Google DoubleClickGoogle provides ad serving technology and runs an ad network. (Privacy Policy)
    Index ExchangeThis is an ad network. (Privacy Policy)
    SovrnThis is an ad network. (Privacy Policy)
    Facebook AdsThis is an ad network. (Privacy Policy)
    Amazon Unified Ad MarketplaceThis is an ad network. (Privacy Policy)
    AppNexusThis is an ad network. (Privacy Policy)
    OpenxThis is an ad network. (Privacy Policy)
    Rubicon ProjectThis is an ad network. (Privacy Policy)
    TripleLiftThis is an ad network. (Privacy Policy)
    Say MediaWe partner with Say Media to deliver ad campaigns on our sites. (Privacy Policy)
    Remarketing PixelsWe may use remarketing pixels from advertising networks such as Google AdWords, Bing Ads, and Facebook in order to advertise the HubPages Service to people that have visited our sites.
    Conversion Tracking PixelsWe may use conversion tracking pixels from advertising networks such as Google AdWords, Bing Ads, and Facebook in order to identify when an advertisement has successfully resulted in the desired action, such as signing up for the HubPages Service or publishing an article on the HubPages Service.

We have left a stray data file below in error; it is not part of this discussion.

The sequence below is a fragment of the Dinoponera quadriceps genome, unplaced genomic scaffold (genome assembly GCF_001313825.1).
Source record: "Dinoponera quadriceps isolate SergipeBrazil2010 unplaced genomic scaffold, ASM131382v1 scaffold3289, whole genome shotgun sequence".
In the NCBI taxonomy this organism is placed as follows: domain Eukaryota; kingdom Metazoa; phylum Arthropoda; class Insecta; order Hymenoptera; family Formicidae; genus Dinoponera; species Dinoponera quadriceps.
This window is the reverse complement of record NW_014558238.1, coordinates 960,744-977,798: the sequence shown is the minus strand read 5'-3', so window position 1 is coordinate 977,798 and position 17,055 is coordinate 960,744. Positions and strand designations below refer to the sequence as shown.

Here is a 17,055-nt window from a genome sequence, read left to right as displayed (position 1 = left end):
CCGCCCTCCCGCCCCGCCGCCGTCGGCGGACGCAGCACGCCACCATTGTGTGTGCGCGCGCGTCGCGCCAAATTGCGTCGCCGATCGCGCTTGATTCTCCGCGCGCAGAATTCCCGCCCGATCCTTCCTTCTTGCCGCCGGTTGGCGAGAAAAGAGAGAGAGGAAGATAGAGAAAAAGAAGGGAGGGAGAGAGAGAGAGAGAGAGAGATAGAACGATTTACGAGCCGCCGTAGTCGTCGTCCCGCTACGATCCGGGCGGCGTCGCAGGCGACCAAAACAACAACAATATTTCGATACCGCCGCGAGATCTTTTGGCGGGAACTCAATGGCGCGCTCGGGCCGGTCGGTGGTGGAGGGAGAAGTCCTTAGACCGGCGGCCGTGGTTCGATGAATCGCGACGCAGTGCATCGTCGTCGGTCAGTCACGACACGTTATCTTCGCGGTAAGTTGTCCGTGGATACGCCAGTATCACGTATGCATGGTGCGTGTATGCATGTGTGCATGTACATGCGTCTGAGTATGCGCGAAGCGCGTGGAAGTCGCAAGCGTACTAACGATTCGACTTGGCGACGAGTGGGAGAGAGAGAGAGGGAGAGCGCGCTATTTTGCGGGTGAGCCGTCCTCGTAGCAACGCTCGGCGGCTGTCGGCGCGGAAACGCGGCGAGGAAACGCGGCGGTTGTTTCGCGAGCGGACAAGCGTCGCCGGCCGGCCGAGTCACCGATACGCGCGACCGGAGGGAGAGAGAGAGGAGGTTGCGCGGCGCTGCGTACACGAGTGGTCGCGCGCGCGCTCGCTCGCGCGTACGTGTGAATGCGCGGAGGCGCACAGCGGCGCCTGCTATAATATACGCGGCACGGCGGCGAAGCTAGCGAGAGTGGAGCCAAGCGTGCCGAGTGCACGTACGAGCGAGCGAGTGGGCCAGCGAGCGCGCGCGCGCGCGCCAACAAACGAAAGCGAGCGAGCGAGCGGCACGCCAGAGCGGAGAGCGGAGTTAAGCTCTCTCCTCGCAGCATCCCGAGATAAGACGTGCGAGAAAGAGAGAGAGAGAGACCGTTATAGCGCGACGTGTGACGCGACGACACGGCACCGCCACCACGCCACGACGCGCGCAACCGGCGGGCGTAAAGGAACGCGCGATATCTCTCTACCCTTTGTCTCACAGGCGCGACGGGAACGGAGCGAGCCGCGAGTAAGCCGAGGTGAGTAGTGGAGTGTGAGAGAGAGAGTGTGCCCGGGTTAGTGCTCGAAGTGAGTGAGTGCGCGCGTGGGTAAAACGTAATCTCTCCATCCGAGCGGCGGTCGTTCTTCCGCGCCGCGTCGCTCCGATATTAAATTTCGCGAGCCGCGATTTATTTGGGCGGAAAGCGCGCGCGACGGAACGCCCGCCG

Author Google AnalyticsThis is used to provide traffic data and reports to the authors of articles on the HubPages Service. (Privacy Policy)
    ComscoreComScore is a media measurement and analytics company providing marketing data and analytics to enterprises, media and advertising agencies, and publishers. Non-consent will result in ComScore only processing obfuscated personal data. (Privacy Policy)
    Amazon Tracking PixelSome articles display amazon products as part of the Amazon Affiliate program, this pixel provides traffic statistics for those products (Privacy Policy)
    ClickscoThis is a data management platform studying reader behavior (Privacy Policy)